Some frontline healthcare workers were told they did not need protective equipment or testing because they were “young and healthy” during the first wave of Covid-19, while others were forced to share equipment such as thermometers and goggles, an unpublished report for the Health Service Executive (HSE) has revealed.
One staff member who requested leave to protect an immunosuppressed spouse was “denied this and told they would lose their job if they did not show up for work”, the report found.
Health workers said goggles were shared, with wipes provided to clean them, and several reported how oral or ear thermometers were shared on wards, with plastic coverings changed between use, and how blankets and beds were moved in and out of Covid wards.
The extensive report was released by the HSE following a lengthy appeal under Freedom of Information laws over a year after it was first sought.
The report is based on interviews with 400 frontline workers who caught Covid in the first wave of infection, many of whom worked in nursing homes or similar facilities.
The details are revealed in Pandemonium, a new book on Covid-19 in Ireland by journalists Jack Horgan-Jones and Hugh O’Connell, which is published this week.
One respondent said catering staff were “told because they were young and healthy, they did not need a mask and [the] facility did not want them being tested”. Another said they felt “betrayed” by the HSE over how personal protective equipment (PPE) was distributed.
Another said they “did not feel fully recovered but felt pressured to be back at work”.
Another felt that workers “concealed the fact that they were symptomatic or Covid positive in order to continue working and getting paid”.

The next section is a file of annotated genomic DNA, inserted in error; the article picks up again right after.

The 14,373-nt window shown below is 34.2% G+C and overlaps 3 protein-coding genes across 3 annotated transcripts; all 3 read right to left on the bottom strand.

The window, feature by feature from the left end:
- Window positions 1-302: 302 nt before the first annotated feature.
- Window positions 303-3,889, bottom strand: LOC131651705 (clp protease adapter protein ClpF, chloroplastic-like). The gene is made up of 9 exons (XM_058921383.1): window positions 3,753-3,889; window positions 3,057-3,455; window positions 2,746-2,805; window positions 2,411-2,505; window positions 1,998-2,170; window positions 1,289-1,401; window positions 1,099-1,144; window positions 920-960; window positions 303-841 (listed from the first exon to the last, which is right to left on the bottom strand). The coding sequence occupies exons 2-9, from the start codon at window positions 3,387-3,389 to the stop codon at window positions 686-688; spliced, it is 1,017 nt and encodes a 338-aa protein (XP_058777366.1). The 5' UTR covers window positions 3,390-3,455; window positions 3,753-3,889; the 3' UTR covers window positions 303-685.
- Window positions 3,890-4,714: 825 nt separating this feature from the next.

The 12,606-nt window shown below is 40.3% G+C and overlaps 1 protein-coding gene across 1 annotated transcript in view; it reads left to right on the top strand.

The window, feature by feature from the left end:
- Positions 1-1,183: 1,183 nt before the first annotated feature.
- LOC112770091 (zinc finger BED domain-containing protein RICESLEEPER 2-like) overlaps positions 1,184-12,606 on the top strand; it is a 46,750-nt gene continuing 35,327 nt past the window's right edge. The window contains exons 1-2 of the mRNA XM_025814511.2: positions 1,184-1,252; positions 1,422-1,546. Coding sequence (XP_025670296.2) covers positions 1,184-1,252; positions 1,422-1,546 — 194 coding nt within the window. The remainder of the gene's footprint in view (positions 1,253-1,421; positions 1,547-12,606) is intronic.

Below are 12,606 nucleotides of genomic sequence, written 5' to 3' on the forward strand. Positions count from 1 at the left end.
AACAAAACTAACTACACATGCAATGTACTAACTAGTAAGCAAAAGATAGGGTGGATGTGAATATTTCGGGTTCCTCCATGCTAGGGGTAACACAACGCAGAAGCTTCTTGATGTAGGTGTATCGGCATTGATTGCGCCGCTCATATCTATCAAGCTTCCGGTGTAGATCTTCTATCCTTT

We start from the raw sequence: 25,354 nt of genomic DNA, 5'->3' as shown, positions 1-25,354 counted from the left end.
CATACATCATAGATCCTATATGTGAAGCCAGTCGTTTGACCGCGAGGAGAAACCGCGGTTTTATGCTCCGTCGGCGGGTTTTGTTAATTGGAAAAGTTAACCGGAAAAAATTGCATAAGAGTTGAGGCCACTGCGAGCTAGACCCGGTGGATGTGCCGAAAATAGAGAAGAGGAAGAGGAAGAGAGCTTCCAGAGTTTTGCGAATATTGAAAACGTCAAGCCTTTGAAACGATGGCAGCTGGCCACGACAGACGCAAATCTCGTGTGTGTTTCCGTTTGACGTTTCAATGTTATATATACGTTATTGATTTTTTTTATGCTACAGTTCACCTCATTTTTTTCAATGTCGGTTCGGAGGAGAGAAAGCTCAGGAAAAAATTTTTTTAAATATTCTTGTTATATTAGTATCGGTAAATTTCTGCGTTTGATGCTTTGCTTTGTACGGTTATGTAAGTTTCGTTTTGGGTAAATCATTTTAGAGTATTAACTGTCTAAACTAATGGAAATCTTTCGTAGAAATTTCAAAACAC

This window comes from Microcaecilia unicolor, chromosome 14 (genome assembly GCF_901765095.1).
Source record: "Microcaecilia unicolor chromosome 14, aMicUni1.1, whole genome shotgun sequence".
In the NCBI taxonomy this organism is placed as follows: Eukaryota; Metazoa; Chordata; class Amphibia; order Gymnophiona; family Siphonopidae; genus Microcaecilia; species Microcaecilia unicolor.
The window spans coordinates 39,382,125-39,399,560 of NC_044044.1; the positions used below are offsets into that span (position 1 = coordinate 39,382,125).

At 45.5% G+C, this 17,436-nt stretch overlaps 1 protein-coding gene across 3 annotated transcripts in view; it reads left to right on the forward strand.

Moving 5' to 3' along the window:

Another said PPE was not recommended for housekeeping staff.
The report details how in many instances self-isolation and other practices were good, and headline figures compiled for the report show high levels of compliance in many areas.
However, it found only about one in five facilities appeared to have IPC (Infection Prevention and Control) training before the end of February 2020, and “in over half of the facilities training for both IPC and PPE use was reactive in the context of Covid-19 rather than proactive and a component of standard practice”.
One-fifth of respondents said training took place “around the time” of the outbreak, while another third said it happened after the outbreak.
The HSE has said it had concerns over the methodology used in the report, and that it relied heavily on “very negative” quotations to support criticism not within the scope of IPC. Despite being marked as “final” the HSE said it remained in draft format, was never approved and was not submitted to Nphet “due to a number of unresolved issues relating to feedback from key stakeholders”.
The lead investigator was Prof Mary Codd of UCD school of public health. Respondents were involved in frontline work – 81 per cent had direct contact with patients, some 40 per cent worked in elder care.
Some facilities saw workers from Covid and non-Covid units sharing changing rooms, while workers related instances where people awaiting testing results were not isolated, but it was later found that “they were all positive”.
The management of Covid patients in some facilities was criticised – one saying that “if Covid-positive patients did not want to move to the Covid ward they were left in their own rooms on non-Covid wards”.
Another said they felt let down by IPC where they worked, saying there was “wide-scale refusing to swab staff, [a] lack of contact tracing within the hospital” and that the department was “fobbing them off re: the need for PPE”.